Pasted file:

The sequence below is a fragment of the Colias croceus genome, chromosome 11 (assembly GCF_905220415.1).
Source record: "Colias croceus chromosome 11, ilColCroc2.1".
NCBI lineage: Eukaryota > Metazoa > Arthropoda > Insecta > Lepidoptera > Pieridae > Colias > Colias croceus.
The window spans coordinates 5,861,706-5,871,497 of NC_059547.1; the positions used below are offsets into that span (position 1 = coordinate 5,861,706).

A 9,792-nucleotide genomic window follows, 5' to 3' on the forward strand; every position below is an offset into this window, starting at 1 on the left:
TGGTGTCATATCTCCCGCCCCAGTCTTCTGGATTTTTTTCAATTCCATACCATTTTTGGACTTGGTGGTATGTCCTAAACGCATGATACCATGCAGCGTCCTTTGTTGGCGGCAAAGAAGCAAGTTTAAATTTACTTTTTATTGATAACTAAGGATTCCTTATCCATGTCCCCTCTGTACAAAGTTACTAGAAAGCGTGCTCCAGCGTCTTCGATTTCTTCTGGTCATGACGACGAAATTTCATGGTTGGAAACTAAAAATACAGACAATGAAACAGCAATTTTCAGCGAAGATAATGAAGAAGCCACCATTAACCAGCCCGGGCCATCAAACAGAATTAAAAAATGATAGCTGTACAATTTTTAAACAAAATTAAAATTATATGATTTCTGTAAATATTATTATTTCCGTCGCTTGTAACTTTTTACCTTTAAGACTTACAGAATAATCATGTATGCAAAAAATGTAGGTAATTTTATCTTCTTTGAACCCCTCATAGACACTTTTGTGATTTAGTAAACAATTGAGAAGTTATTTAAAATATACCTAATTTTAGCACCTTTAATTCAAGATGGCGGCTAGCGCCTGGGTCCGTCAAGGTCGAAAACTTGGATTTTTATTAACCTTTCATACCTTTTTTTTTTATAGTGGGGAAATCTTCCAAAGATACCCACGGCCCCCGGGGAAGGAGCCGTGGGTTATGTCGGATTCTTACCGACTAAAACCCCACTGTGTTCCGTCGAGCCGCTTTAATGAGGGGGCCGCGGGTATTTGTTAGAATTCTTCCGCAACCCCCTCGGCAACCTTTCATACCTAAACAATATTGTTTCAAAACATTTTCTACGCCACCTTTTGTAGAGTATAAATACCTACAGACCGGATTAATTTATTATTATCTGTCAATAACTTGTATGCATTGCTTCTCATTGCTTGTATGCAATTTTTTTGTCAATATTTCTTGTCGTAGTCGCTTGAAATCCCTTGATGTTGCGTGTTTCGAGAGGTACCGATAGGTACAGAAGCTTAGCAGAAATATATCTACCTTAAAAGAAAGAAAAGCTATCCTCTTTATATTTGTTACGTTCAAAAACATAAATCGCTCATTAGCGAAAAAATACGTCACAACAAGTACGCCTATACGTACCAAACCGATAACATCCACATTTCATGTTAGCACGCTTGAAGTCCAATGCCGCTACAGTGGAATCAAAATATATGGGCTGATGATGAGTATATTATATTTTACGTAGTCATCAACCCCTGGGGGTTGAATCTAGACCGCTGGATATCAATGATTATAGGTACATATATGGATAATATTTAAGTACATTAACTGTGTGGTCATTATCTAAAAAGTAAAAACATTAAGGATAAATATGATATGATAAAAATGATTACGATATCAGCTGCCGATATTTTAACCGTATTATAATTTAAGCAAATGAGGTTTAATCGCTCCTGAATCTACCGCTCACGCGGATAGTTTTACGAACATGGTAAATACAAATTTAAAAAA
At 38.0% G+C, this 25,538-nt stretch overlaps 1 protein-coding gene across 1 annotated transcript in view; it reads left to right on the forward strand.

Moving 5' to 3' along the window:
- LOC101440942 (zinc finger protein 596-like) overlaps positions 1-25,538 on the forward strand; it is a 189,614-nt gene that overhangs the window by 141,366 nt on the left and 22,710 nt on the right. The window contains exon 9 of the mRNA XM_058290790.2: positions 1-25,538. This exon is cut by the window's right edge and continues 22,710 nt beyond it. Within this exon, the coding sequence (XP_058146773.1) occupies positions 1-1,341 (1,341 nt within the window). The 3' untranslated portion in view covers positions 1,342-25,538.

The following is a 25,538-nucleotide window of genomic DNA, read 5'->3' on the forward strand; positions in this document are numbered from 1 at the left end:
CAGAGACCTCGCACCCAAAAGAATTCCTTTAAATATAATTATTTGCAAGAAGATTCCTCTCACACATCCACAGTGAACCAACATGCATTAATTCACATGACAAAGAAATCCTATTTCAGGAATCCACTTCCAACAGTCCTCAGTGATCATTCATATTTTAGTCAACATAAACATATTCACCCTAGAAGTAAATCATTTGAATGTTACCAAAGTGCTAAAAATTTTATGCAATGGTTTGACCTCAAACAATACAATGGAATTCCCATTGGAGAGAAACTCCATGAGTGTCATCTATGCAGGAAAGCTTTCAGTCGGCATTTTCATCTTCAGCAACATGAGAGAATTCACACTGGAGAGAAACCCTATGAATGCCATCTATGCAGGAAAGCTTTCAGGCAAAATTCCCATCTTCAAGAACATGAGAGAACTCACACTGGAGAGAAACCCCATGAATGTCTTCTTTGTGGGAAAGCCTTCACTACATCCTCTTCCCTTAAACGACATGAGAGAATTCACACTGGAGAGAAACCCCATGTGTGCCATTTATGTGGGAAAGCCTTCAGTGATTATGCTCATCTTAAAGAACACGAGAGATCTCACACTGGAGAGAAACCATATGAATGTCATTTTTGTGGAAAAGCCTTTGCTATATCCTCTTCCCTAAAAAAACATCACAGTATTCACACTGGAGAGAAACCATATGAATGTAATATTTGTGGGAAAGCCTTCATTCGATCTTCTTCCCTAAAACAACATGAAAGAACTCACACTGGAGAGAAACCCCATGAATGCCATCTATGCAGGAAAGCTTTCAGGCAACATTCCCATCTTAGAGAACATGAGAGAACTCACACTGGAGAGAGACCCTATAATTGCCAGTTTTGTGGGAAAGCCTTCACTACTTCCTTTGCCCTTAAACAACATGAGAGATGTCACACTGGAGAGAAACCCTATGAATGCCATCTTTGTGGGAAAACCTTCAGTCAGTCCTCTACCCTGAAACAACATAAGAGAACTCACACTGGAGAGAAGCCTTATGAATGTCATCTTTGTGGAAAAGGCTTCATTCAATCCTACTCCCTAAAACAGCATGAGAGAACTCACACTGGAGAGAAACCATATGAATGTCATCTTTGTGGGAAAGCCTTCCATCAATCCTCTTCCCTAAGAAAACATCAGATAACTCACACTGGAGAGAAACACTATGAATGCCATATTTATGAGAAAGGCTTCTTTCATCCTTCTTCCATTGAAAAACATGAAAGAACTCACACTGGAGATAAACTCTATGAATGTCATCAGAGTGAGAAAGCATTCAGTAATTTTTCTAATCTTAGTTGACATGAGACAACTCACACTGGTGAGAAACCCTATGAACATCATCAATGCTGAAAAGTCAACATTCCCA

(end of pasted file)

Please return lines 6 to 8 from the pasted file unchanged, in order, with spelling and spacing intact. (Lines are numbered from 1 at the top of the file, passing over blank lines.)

TGGTGTCATATCTCCCGCCCCAGTCTTCTGGATTTTTTTCAATTCCATACCATTTTTGGACTTGGTGGTATGTCCTAAACGCATGATACCATGCAGCGTCCTTTGTTGGCGGCAAAGAAGCAAGTTTAAATTTACTTTTTATTGATAACTAAGGATTCCTTATCCATGTCCCCTCTGTACAAAGTTACTAGAAAGCGTGCTCCAGCGTCTTCGATTTCTTCTGGTCATGACGACGAAATTTCATGGTTGGAAACTAAAAATACAGACAATGAAACAGCAATTTTCAGCGAAGATAATGAAGAAGCCACCATTAACCAGCCCGGGCCATCAAACAGAATTAAAAAATGATAGCTGTACAATTTTTAAACAAAATTAAAATTATATGATTTCTGTAAATATTATTATTTCCGTCGCTTGTAACTTTTTACCTTTAAGACTTACAGAATAATCATGTATGCAAAAAATGTAGGTAATTTTATCTTCTTTGAACCCCTCATAGACACTTTTGTGATTTAGTAAACAATTGAGAAGTTATTTAAAATATACCTAATTTTAGCACCTTTAATTCAAGATGGCGGCTAGCGCCTGGGTCCGTCAAGGTCGAAAACTTGGATTTTTATTAACCTTTCATACCTTTTTTTTTTATAGTGGGGAAATCTTCCAAAGATACCCACGGCCCCCGGGGAAGGAGCCGTGGGTTATGTCGGATTCTTACCGACTAAAACCCCACTGTGTTCCGTCGAGCCGCTTTAATGAGGGGGCCGCGGGTATTTGTTAGAATTCTTCCGCAACCCCCTCGGCAACCTTTCATACCTAAACAATATTGTTTCAAAACATTTTCTACGCCACCTTTTGTAGAGTATAAATACCTACAGACCGGATTAATTTATTATTATCTGTCAATAACTTGTATGCATTGCTTCTCATTGCTTGTATGCAATTTTTTTGTCAATATTTCTTGTCGTAGTCGCTTGAAATCCCTTGATGTTGCGTGTTTCGAGAGGTACCGATAGGTACAGAAGCTTAGCAGAAATATATCTACCTTAAAAGAAAGAAAAGCTATCCTCTTTATATTTGTTACGTTCAAAAACATAAATCGCTCATTAGCGAAAAAATACGTCACAACAAGTACGCCTATACGTACCAAACCGATAACATCCACATTTCATGTTAGCACGCTTGAAGTCCAATGCCGCTACAGTGGAATCAAAATATATGGGCTGATGATGAGTATATTATATTTTACGTAGTCATCAACCCCTGGGGGTTGAATCTAGACCGCTGGATATCAATGATTATAGGTACATATATGGATAATATTTAAGTACATTAACTGTGTGGTCATTATCTAAAAAGTAAAAACATTAAGGATAAATATGATATGATAAAAATGATTACGATATCAGCTGCCGATATTTTAACCGTATTATAATTTAAGCAAATGAGGTTTAATCGCTCCTGAATCTACCGCTCACGCGGATAGTTTTACGAACATGGTAAATACAAATTTAAAAAA
At 38.0% G+C, this 25,538-nt stretch overlaps 1 protein-coding gene across 1 annotated transcript in view; it reads left to right on the forward strand.

Moving 5' to 3' along the window: